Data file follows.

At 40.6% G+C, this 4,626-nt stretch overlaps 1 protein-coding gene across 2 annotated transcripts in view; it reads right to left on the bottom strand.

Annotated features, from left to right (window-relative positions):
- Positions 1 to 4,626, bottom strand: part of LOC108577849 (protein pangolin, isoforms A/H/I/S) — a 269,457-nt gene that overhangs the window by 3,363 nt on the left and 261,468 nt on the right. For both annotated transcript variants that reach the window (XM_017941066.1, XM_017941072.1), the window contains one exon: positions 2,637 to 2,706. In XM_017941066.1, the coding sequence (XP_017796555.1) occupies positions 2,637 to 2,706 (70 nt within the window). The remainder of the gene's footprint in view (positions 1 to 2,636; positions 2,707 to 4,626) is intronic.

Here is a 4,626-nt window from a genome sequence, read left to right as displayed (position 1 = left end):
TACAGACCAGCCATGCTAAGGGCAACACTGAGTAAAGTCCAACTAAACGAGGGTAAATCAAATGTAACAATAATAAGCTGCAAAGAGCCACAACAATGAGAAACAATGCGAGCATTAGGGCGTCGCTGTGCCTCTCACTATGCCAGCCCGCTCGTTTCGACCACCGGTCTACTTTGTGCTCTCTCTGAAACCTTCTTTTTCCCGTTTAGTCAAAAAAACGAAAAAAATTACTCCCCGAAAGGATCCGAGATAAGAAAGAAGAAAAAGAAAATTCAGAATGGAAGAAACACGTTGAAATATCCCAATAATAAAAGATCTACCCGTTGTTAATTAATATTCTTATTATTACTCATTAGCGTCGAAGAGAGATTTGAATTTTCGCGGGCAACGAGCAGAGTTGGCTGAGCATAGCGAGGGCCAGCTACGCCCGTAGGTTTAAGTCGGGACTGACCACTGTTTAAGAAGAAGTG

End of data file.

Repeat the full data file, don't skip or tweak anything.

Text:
At 40.6% G+C, this 4,626-nt stretch overlaps 1 protein-coding gene across 2 annotated transcripts in view; it reads right to left on the bottom strand.

Annotated features, from left to right (window-relative positions):
- Positions 1 to 4,626, bottom strand: part of LOC108577849 (protein pangolin, isoforms A/H/I/S) — a 269,457-nt gene that overhangs the window by 3,363 nt on the left and 261,468 nt on the right. For both annotated transcript variants that reach the window (XM_017941066.1, XM_017941072.1), the window contains one exon: positions 2,637 to 2,706. In XM_017941066.1, the coding sequence (XP_017796555.1) occupies positions 2,637 to 2,706 (70 nt within the window). The remainder of the gene's footprint in view (positions 1 to 2,636; positions 2,707 to 4,626) is intronic.

Here is a 4,626-nt window from a genome sequence, read left to right as displayed (position 1 = left end):
TACAGACCAGCCATGCTAAGGGCAACACTGAGTAAAGTCCAACTAAACGAGGGTAAATCAAATGTAACAATAATAAGCTGCAAAGAGCCACAACAATGAGAAACAATGCGAGCATTAGGGCGTCGCTGTGCCTCTCACTATGCCAGCCCGCTCGTTTCGACCACCGGTCTACTTTGTGCTCTCTCTGAAACCTTCTTTTTCCCGTTTAGTCAAAAAAACGAAAAAAATTACTCCCCGAAAGGATCCGAGATAAGAAAGAAGAAAAAGAAAATTCAGAATGGAAGAAACACGTTGAAATATCCCAATAATAAAAGATCTACCCGTTGTTAATTAATATTCTTATTATTACTCATTAGCGTCGAAGAGAGATTTGAATTTTCGCGGGCAACGAGCAGAGTTGGCTGAGCATAGCGAGGGCCAGCTACGCCCGTAGGTTTAAGTCGGGACTGACCACTGTTTAAGAAGAAGTG